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LWilliams, as Blannie wrote, each individual's experience is different, and it's a function of many things, including what other co-morbidities are present.

We know from your post that your mother is on Oxygen 24/7, but for what medical purpose? Does she have CHF, emphysema, lung cancer? It could make a difference. What liter flow rate is she getting? What are her SAT rates at that liter flow?

Does she have other conditions besides a pulmonary one?

All of these factor into how long she'll live, and what you can expect as time passes.

Blannie gave a good description of changes near the end. My only experience was with my sister, who was dying from metastatic breast cancer. Her lungs were severely compromised b/c of the cancer. Her breathing wasn't particularly labored, but she had difficulty speaking.

After the DNR order was signed, morphine was begun, she fell asleep, and the vigil began. I don't recall all the specifics, but if I remember correctly, one of the doctors later told us she would die overnight, which she did.

There were no other signs, no activity. We stayed with her, I held her hand, and my father and I also both fell asleep. I woke up abruptly 45 minutes before she died. There was no change, just something I sensed, or maybe felt from contact.

I was so relieved then and continue to be that the hospital had a small hospice section so she didn't have to endure the ordeal of being moved.

Your best bet is to ask one of the hospice nurses to explain the whole situation, how one medical condition affects another, and how each will affect her remaining time, as well as the signs closer to death.
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I will share my experience with my mom. I had her on hospice for one week. I had no idea it would be that short when I brought hospice in I had no idea what to expect. They put her on morphine and ativan. She wasn't in pain, the morphine was to help her breathing (she had pulmonary fibrosis or lung issues) and the Ativan was for restlessness. My mom's legs would start moving (like restless leg syndrome) and that's when I'd give her the Ativan.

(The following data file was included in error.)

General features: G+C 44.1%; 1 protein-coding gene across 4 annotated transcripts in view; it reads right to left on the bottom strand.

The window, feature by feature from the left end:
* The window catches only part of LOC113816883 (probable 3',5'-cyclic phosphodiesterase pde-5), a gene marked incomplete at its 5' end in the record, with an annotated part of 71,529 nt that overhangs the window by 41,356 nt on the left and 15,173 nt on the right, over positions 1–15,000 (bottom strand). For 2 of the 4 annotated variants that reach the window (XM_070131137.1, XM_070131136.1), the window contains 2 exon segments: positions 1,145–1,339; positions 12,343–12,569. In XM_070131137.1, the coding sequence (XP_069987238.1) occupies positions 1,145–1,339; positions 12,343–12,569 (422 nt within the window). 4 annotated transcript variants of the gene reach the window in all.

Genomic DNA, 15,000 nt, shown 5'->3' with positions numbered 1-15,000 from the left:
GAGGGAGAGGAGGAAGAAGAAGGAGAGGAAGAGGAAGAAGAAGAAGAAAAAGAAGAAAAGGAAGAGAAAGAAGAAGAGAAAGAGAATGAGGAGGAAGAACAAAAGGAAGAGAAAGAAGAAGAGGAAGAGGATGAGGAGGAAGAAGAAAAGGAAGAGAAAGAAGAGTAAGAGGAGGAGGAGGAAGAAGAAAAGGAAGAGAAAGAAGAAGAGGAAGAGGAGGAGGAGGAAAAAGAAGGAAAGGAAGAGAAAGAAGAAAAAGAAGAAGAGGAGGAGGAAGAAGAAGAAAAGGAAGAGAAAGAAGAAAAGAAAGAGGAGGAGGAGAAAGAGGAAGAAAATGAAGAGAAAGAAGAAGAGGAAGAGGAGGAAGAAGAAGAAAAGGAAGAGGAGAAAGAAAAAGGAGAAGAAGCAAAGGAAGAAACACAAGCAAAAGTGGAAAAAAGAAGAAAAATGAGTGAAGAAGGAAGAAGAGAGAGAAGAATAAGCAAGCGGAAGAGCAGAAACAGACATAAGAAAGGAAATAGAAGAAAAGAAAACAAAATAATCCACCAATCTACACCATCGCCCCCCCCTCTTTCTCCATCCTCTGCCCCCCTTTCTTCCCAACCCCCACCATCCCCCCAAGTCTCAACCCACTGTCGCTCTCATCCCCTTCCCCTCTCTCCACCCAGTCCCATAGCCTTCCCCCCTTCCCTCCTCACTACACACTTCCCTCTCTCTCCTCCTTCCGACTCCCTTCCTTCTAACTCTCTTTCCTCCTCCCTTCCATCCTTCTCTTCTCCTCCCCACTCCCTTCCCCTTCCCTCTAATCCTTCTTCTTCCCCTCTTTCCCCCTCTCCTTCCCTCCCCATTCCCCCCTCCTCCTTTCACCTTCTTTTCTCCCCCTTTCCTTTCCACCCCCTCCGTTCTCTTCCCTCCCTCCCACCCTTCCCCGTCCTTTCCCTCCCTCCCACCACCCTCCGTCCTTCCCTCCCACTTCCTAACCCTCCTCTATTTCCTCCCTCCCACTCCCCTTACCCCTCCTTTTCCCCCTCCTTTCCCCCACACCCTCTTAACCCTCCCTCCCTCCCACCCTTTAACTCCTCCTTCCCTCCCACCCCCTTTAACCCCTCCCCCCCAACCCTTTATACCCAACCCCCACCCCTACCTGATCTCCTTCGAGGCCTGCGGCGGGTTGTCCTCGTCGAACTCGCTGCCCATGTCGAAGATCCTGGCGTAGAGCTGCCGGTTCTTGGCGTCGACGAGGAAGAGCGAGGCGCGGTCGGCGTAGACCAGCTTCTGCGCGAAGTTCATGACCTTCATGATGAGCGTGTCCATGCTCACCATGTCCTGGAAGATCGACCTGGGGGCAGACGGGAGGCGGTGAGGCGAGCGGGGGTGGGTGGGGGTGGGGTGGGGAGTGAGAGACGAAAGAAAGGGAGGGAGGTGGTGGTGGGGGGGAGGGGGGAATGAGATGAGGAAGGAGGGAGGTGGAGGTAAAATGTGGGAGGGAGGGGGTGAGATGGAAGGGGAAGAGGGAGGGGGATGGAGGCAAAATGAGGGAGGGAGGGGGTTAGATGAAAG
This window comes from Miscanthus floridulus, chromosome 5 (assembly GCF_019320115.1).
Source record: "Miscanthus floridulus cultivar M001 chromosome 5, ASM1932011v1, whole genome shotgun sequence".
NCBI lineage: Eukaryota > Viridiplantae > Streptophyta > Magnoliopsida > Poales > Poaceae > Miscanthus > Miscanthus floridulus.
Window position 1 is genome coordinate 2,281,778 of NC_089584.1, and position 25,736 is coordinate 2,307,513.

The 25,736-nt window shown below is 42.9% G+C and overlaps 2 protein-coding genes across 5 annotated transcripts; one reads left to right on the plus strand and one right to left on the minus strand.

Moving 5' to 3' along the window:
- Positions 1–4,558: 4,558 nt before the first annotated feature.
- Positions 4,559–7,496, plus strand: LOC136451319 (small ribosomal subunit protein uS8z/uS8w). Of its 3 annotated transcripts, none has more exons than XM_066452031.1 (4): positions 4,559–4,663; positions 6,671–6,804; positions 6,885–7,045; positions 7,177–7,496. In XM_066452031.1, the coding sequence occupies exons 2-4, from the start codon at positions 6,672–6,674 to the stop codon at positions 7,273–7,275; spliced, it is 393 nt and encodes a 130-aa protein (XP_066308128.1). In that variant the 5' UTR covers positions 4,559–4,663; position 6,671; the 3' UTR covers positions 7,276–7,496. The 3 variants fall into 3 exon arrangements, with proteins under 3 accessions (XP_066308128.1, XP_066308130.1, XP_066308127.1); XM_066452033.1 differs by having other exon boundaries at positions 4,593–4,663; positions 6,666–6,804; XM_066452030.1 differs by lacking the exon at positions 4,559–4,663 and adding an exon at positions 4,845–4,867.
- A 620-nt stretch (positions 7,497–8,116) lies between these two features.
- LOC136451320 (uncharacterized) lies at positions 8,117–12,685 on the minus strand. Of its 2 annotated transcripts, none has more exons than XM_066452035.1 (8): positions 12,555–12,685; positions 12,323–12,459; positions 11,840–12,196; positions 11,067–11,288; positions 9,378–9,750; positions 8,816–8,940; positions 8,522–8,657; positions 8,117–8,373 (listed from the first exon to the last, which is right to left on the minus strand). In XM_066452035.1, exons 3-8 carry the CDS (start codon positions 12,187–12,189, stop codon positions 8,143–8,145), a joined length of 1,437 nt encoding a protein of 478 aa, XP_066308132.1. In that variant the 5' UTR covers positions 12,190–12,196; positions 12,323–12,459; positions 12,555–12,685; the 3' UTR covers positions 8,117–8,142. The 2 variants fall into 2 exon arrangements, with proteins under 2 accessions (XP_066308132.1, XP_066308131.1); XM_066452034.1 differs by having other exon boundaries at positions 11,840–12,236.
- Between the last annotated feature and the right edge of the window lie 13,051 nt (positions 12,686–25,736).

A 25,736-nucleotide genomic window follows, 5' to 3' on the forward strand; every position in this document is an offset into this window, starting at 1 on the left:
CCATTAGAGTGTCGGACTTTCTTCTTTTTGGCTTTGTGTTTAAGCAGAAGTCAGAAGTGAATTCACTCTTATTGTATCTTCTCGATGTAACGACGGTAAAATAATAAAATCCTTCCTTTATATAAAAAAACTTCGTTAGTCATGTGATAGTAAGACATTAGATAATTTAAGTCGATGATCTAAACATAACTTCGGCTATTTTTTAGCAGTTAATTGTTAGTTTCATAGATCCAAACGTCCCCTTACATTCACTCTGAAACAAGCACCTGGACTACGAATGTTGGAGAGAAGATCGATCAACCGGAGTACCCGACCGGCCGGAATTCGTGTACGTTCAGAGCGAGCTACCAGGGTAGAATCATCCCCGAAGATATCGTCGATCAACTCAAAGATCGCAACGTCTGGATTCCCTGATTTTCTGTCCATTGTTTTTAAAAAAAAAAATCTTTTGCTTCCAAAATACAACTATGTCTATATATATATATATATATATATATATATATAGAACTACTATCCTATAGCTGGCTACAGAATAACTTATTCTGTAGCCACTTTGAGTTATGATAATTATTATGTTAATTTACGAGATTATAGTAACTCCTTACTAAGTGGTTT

My mom was up and down. One day she'd be totally asleep most of the time. Able to get up and go to the bathroom, but right back to sleep. Other days, I'd come in and she'd be awake and watching TV in her chair. She ate very little - said she wasn't hungry. She drank more than she ate. In the last few days, she mostly slept. Sometimes my mom would have trouble breathing or she'd be somewhat agitated. In her more lucid moments, she didn't remember any of that, so I stopped worrying about whether she was consciously in pain and suffering - she wasn't.

The final day the hospice nurse said she thought she'd pass that day because of her breathing (Cheyne-Stokes breathing, a little like sleep apnea), her dropping temperature, and her mottled color in her feet. So I stayed with her for 12 hours. Her breathing was somewhat labored, but she was not awake and conscious. She passed away while I was taking a break in the living room (mere steps away from her in the bedroom).

So for me, mom's passing was very peaceful and expected. She didn't experience pain, she went out on her terms, and I was in her apartment with her. Each passing is different, so this is only my experience with my mom. Every hospice is different, so I hope you have a good one. My friend's family has hospice in Florida and they've been very unhelpful to my friend's family. The hospice nurse we had was very helpful in letting me know what to expect and where mom was in her journey. So don't be afraid to ask them what's going on. {{{Hugs}}}
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I think people are afraid to answer your question because we all realize that time is short for your mother. Nobody's final journey is exactly the same as someone elses, but the hospice staff should be able to guide you and answer your questions.
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